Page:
The coalition vs public opinion

Those of us who are old enough to remember the Sydney Olympic Games will probably also remember there was some talk at the time that some countries were less than enthusiastic to compete because of Australia’s treatment of its First Nations people. Prime Minister at the time, John Howard, was under considerable pressure to apologise to our First Nations peoples for the dispossession of their lands, and ill treatment since Australian Federation in 1901. A mockumentry series on the workings of the Sydney Games Organising Committee starring John Clarke (RIP) and Brian Dawe called ‘The Games’ broadcast an apology by John Howard here from about 21:50 into this episode.

Prime Minister Kevin Rudd did apologise to our first nations people in 2008 and Howard was reported as saying it was a mistake. While Howard is correct to the extent that equality across all ethnic groups in Australia is still a long way off, the Rudd apology did clear the way for a new beginning of understanding between Australians. The dire consequences suggested at the time didn’t occur. Instead, those that deeply felt the dispossession of their land and destruction of their culture and way of life had their values vindicated.

Fast forward a few years and marriage equality was on the agenda. Despite overwhelming public support as expressed in opinion polls, the Coalition Government, this time with Malcolm Turnbull as Prime Minister, determined they would waste public money by running a ‘non-binding’ plebiscite across Australia to settle the issue which would ‘direct’ parliamentarians how to vote (yes, you read it correctly, the ‘non-binding’ part meant that parliamentarians could ignore the ‘direction’). On this occasion, the opinion polls were correct, there was overwhelming support for marriage equality so the legislation was put to Parliament. Because the Australian Electoral Commission was responsible for the plebiscite, not only did we know what the country thought, we also found out what the voters in each federal electorate thought of the proposal. The ‘carbon tax’ liar, former Prime Minister Tony Abbott and current Prime Minister Scott Morrison both abstained from voting despite both of their electorates being strongly in support.

Marriage equality was legislated despite the attempts of the Coalition to derail the process. Again, the dire consequences suggested at the time didn’t occur. In fact the mental and physical health of a number of Australians probably improved immensely as they no longer had to hide part of their lives from those around them.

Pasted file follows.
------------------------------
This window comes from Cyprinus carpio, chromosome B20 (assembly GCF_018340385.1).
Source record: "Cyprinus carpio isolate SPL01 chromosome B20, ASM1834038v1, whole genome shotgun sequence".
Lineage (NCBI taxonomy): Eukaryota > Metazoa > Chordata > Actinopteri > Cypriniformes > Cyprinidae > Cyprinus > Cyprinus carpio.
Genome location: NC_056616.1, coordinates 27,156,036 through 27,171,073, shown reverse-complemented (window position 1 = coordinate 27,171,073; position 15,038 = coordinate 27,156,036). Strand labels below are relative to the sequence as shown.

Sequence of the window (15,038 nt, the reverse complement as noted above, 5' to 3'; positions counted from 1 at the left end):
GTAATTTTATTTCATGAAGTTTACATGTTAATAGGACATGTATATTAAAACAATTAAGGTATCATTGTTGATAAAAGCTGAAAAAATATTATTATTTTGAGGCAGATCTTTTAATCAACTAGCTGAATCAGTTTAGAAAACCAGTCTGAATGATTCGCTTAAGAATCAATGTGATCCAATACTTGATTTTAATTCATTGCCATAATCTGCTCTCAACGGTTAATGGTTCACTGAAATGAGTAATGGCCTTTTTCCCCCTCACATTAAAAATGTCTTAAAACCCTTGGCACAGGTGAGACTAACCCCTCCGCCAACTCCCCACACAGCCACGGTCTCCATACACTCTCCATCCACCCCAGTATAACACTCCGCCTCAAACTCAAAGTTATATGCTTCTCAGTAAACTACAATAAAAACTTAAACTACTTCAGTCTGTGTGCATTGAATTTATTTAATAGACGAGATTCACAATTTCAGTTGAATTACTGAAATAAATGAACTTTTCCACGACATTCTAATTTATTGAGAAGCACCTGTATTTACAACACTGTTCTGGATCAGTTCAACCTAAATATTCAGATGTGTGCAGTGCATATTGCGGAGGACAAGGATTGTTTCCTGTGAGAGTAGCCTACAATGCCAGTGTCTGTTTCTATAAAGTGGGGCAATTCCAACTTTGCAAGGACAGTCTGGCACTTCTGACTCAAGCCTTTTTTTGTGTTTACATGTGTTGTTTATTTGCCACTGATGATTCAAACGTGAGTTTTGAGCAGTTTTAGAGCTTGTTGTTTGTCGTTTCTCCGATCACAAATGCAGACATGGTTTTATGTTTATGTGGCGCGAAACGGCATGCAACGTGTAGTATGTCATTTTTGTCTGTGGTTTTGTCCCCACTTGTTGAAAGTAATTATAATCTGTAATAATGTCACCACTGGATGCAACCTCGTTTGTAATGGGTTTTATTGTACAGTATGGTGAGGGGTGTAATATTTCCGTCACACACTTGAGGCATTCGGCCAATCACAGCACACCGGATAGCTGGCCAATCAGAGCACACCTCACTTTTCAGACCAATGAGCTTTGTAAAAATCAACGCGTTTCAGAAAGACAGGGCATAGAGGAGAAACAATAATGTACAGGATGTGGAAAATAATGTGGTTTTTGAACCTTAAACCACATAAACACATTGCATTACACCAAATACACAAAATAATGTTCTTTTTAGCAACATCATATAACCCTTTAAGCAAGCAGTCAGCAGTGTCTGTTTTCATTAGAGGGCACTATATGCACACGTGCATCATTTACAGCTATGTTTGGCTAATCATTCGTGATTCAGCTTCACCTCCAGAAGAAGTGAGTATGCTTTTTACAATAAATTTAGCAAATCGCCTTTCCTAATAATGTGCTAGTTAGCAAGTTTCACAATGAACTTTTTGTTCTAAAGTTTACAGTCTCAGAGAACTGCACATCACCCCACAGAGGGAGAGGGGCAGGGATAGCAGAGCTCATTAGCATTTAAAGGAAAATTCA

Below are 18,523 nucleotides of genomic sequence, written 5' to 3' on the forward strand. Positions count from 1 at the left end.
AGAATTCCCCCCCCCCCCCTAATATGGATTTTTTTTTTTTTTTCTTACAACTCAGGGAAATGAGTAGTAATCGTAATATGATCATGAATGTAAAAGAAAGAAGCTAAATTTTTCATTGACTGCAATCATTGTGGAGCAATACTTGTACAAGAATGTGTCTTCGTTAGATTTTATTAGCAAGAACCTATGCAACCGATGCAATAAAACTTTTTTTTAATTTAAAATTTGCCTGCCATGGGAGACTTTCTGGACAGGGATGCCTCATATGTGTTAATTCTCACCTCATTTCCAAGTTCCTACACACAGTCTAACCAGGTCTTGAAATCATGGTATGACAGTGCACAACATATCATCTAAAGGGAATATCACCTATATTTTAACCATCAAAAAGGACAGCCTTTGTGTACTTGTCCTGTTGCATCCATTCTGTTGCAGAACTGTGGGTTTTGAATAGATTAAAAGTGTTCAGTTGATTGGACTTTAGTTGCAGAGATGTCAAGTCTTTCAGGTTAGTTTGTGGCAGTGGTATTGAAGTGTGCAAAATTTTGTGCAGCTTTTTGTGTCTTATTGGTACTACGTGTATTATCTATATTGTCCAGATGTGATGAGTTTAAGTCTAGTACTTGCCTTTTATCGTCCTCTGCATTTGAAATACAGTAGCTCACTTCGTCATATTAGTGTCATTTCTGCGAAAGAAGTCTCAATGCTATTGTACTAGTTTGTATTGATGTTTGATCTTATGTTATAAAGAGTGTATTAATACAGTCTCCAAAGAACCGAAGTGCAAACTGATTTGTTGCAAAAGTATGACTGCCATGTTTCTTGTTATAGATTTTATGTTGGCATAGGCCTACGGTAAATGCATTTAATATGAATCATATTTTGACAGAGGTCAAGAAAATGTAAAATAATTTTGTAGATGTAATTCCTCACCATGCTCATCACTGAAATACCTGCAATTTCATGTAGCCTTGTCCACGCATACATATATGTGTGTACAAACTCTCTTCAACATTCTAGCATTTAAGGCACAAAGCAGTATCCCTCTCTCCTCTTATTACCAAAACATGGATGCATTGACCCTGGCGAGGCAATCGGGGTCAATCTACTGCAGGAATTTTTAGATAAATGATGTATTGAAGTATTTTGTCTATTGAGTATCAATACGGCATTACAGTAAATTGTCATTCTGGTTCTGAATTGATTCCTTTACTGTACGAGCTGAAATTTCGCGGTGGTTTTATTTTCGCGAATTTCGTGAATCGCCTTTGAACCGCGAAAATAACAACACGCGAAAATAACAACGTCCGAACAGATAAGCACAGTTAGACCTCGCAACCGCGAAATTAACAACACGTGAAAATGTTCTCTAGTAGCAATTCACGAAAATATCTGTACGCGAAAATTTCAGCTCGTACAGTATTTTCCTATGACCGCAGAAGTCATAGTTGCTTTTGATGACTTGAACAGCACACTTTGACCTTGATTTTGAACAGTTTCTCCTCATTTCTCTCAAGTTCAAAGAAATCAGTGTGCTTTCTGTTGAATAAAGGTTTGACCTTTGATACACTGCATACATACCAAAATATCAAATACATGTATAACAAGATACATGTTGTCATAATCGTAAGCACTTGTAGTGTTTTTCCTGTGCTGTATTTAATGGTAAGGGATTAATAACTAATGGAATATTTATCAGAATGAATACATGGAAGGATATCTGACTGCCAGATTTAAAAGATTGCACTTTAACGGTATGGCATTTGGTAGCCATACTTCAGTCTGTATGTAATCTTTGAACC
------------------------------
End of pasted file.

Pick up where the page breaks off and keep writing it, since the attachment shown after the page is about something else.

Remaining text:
While demonstrating a complete disrespect for the majority opinion of the Australian public, at least the Coalition Governments of the past weren’t playing around with the future of not only the country but potentially the planet we live on. Scott Morrison rolled Malcolm Turnbull in essence because Turnbull was going to introduce an emissions trading scheme. If Morrison had believed in climate change at the time, he could have just as easily protected Turnbull from the leadership challenge. After going to the 2019 election claiming that climate change was crap, and mandates (that were never mandates anyway) for electric vehicles would ruin the weekend, Morrison scraped back into government with a majority of two.

It’s now history that we were all shamed by the actions of the Morrison Coalition Government at the recent COP26 meeting in Glasgow, when even fellow conservative headline grabbing Prime Minister Boris Johnson urged Australia to commit to greater emissions cuts. Morrison’s ‘technology not taxes’ mantra is shorthand for walking away from a problem he helped create in the hope that someone, somewhere will fix it for him, while he hides behind the claims of ‘enormous’ economic costs of climate action.

It’s a similar behaviour to the ‘not holding a hose’ claim during the bushfires that battered a lot of Australia in early 2020 when he was holidaying in Hawaii. It’s a similar behaviour to the “it’s not a race” management of the pandemic response in aged care, vaccine procurement and quarantine — all of which are Federal Government responsibilities.